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Reh Harvey

Vice President of Digital Strategy

Reh Harvey, our Vice President of Digital Strategy, leads with diligence and fervor. Having previously been a member of Team YMC, he is excited to return to such an amazing culture and even more amazing people (his words)! Through his experience in the marketing world, he’s found the key to success is to stay on the cutting edge and to always keep evolving.
Although originally drawn to marketing for its lack of math, Reh now finds himself doing more math than he would’ve bargained for. But his self discipline and positive attitude make it easy for him to laugh and take it in stride. Hoping to one day visit Japan and enjoy some premium Sushi, Reh lives life by his creed: Be a good human. Do good work. And above all, just keep going.

Hailey Madej

Graphic Designer

As YMC’s in-house Graphic Designer, Hailey possesses an eye for detail and a drive to innovate. It’s no surprise though since being creative runs in the family! Inspired from an early age by her mom’s work as a Graphic Designer, Hailey is a seasoned expert whose talents bring vitality and accessibility to every project. As a UX/UI designer, she expertly blends the intuitive and the creative for all to enjoy.
In addition to the occasional freelance project, Hailey also lends her abilities to supporting art initiatives within her community, such as the Belleville Mural Project. Her favorite aspect of joining the YMC team is the friendly, uplifting culture and breadth of design tasks. When it comes to marketing, she believes in pushing boundaries and maybe breaking some rules to capture her audience’s attention. Her advice to those just starting out? “Always seek quality over quantity.”

Dexter Ochoa

Development Assistant

When it comes to blending logical thinking and creative problem solving, Dexter’s abilities are undeniable! Beginning his career as a Web Developer, he’s no stranger to the wide world of Marketing and Advertising. Calling Biñan City in the Philippines home, Dexter has a burning desire to visit the Alpine peaks and valleys of Switzerland. While that journey may be far off, he is still no stranger to international travel. While visiting Japan, he was able to enjoy his favorite delicacy: Sushi and Sashimi. He also learned unexpected facts about Japanese Yen, specifically that it has special markings for the blind to know its value!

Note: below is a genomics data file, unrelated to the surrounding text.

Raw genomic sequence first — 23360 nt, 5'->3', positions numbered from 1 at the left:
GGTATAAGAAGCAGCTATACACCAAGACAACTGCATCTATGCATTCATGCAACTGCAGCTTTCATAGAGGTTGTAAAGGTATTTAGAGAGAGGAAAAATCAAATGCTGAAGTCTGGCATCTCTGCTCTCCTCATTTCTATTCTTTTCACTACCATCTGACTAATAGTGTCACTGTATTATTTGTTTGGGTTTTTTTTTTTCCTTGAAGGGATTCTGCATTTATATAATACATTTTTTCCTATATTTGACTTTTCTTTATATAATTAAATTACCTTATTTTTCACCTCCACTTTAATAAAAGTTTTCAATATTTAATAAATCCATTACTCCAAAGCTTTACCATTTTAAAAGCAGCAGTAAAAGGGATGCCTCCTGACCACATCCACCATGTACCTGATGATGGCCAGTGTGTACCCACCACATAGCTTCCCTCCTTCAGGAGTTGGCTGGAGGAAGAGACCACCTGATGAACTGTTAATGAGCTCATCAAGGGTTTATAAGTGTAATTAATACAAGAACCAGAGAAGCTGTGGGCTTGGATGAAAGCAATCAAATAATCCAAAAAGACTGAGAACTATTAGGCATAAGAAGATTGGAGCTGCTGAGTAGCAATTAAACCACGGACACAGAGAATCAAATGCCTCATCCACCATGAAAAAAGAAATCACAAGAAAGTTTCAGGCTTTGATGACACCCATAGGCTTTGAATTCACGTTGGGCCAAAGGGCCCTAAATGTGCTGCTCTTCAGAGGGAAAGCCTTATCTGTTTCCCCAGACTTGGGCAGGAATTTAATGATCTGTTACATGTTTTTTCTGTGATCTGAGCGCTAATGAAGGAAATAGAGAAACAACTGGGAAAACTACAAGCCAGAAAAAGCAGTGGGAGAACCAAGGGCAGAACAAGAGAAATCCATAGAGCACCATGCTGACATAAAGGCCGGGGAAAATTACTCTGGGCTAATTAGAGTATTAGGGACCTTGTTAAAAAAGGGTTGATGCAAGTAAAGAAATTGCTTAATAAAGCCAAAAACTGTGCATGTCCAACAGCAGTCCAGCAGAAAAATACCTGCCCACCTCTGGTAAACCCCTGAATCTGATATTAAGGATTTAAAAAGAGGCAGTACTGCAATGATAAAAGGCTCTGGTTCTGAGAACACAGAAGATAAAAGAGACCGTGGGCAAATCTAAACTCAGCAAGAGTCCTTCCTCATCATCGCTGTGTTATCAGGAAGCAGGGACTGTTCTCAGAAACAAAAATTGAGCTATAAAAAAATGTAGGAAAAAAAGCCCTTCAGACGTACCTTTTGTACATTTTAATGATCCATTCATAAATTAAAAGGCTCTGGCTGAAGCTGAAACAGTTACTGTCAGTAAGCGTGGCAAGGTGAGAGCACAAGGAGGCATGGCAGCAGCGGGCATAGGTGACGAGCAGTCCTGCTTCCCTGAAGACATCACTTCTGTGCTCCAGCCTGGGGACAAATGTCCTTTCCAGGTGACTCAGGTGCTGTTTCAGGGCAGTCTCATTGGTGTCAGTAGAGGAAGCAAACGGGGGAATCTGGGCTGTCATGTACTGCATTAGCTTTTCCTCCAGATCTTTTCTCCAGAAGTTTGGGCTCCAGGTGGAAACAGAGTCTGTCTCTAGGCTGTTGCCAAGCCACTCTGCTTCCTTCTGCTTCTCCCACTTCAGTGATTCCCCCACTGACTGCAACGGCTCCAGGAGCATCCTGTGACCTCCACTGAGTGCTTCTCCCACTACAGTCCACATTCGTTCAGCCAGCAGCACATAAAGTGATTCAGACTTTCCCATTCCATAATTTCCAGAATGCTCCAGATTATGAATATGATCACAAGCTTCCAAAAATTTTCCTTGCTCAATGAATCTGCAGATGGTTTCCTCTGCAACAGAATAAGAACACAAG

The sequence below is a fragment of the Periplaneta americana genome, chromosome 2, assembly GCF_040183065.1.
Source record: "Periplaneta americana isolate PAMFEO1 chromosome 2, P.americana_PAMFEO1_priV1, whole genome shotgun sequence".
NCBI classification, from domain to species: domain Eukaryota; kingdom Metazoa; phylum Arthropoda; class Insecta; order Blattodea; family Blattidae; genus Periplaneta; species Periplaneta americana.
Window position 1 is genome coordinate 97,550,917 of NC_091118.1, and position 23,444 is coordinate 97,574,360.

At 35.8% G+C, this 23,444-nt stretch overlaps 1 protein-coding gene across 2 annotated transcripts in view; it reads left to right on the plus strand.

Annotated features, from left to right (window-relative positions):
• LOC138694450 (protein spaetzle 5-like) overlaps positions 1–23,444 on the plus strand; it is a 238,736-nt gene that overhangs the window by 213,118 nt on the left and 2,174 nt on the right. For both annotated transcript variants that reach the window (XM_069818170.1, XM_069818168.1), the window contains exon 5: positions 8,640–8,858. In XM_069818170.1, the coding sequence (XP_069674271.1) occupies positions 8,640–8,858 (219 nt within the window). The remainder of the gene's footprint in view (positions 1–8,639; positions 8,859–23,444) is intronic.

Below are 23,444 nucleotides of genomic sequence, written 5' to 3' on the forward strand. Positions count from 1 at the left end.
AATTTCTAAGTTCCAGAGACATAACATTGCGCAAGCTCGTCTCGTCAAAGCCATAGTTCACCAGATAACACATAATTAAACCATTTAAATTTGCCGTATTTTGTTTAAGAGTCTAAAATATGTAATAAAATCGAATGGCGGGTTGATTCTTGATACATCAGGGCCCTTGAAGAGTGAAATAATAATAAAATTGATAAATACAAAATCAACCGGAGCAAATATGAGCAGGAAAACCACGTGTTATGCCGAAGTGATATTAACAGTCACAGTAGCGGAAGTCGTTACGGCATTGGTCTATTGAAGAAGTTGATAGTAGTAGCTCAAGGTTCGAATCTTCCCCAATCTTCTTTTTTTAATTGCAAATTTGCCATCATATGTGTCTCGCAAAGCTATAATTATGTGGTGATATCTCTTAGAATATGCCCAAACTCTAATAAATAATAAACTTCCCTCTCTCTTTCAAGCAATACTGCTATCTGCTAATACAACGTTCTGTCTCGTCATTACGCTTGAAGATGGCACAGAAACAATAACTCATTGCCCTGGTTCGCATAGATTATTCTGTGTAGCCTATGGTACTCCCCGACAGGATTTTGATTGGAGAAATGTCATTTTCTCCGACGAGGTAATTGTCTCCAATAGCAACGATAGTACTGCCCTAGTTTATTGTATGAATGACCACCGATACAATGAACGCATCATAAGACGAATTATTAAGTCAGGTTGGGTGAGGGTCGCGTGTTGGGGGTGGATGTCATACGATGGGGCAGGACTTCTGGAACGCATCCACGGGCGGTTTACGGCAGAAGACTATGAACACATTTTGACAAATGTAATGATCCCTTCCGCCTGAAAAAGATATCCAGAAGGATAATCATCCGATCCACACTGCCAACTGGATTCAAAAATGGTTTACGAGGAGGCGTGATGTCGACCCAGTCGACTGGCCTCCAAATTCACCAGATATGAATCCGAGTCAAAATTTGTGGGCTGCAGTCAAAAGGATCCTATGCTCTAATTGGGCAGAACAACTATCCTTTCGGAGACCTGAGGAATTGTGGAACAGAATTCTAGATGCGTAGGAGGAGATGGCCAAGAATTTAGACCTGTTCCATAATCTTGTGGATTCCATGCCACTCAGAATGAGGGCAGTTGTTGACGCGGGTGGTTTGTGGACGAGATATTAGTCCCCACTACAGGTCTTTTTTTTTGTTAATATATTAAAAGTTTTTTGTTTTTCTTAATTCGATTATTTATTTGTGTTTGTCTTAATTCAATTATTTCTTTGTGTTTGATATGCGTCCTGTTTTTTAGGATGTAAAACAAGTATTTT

Whether he’s enjoying a cup of coffee in the morning or the occasional Pale Pilsen in the evening, Dexter is eager to work with the talented professionals of YMC, and we’re just as eager to add his talent to the team as well! His marketing words of wisdom? “Be creative, and just do what you want!”

Andrew Wyche


Hailing from the NC state capital (that’s Raleigh if you didn’t know), Andrew is YMC’s Copywriter extraordinaire. That’s why he knows that “The verb form of ‘reconnaissance’ is ‘reconnoiter.’ The former is, strictly speaking, a noun.” Seriously, he knows his words and he’ll use those words to get bold and weird (in a good way) with his copy. Fuelled by a love for pasta, shellfish, a good single malt, or a meal consisting of all three, Andrew navigates life with a motto engraved in his heart: “Choose kindness. Always.” It is this guiding principle that has led him to explore the realm of marketing, driven by a desire to connect with people in meaningful ways. As he continues to chase his dreams, one bucket list item stands out above the rest – a pilgrimage to Scotland. With his heart set on adventure and his pen poised for creativity, Andrew’s journey is far from over.

Alex VanHaasteren

Senior Web Developer

Alex is YMC’s Senior Web Developer and, as the title suggests, she is an absolute pro! While she initially started in graphic design – working long and hard to expertly bring concepts to life – she also felt drawn to technology and applying her natural ability to problem solve. Web Development proved the perfect blend of her creative passion and technical savvy.

When Alex is out with friends – including her YMC colleagues – she’s up for Greek cuisine or some good pulled pork BBQ washed down with Diet Coke. Or an Old Fashioned, if the occasion demands. Someday, she hopes to go to Africa on a safari. Hopefully she’ll see a giraffe in the wild, because – as she’s pointed out – its neck is too short to reach the ground!

When she isn’t jamming out to T-Swift, she’s happy to impart some marketing words of wisdom, “Aim to create something unforgettable.” For day-to-day inspiration, she would remind you of two fundamental truths: You decide your happiness, and Ice cream is its own food group—not just a dessert.